What alchemy makes images on paper move? The secret, Jerome Rubin explains, in in the ink ...
What alchemy makes images on paper move? The secret, Jerome Rubin explains, is in the ink: "an ink that will enable you to turn any surface you coat it on--paper, plastic, fabric--into the equivalent of a computer screen.
"Imagine a huge number of microcapsules," he says, "maybe 40 microns in diameter, each half-filled with tiny particles of titanium dioxide, which are white, and half-filled with dye--black, blue, whatever. Then you have an electric charge on the surface, provided, typically, by a thin film transistor. The electric charge rotates the capsules, depending on whether it is positive or negative. Normally the white sides are up and you have what looks like a piece of white paper. When a new charge draws the black sides to the surface, you get an image, a pattern of letters and drawings.
"The tricky thing about developing true electronic paper is developing a flexible back-plane--which would probably sit on a piece of plastic about the thickness of a sheet of plastic wrap. Some coating might be necessary to protect the ink, but the whole thing probably wouldn't be much thicker than a piece of coated paper in a magazine.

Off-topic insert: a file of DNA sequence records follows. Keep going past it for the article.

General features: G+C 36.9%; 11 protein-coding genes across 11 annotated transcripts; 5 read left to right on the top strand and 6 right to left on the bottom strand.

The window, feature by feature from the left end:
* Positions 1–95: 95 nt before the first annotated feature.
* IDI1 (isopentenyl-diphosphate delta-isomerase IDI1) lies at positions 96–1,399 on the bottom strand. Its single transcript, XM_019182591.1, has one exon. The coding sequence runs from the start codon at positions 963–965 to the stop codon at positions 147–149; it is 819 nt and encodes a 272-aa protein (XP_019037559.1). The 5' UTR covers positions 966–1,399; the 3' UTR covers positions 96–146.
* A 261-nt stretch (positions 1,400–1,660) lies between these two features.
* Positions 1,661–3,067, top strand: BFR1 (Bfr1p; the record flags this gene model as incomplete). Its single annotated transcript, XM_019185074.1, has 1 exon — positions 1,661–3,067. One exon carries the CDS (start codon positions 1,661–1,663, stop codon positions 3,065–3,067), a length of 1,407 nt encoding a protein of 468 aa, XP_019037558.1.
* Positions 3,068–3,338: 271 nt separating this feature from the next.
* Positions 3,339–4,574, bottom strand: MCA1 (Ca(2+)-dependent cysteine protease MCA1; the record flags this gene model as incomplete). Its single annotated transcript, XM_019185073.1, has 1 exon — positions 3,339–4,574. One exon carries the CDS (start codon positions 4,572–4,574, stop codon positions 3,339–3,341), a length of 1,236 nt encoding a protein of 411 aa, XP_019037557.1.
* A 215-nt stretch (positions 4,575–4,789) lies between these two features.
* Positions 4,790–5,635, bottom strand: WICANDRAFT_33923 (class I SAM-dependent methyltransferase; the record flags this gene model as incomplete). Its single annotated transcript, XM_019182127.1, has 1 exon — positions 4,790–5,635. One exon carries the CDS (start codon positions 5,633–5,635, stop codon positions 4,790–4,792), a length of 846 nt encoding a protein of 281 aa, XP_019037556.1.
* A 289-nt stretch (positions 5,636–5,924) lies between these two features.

"An electronic book with electronic paper would have multiple sheets, 40 or 50, so you could read multiple pages and flip around. Inside the spine, you'd have a tiny microprocessor that would deliver instructions to the separate pages. You could receive the texts either over the Net or by wireless--of course, the Net will probably be wireless in 10 years, anyway--or you might have some flash memory to slip into the spine of the book. That way you can go on a holiday with 50 books loaded onto your card."
You might also like
Genetic analysis reveals a culture enriched from both sides of the Danube.
Harvard researchers illuminate a longstanding epidemiological connection.
Harvard’s Faculty of Arts and Sciences broaches two tough topics.
More to explore
Expect massive job losses in industries associated with fossil fuels. The time to get ready is now.
A third-generation French baker on legacy loaves and the "magic" of baking
Generative AI can enhance teaching and learning but augurs a shift to oral forms of student assessment.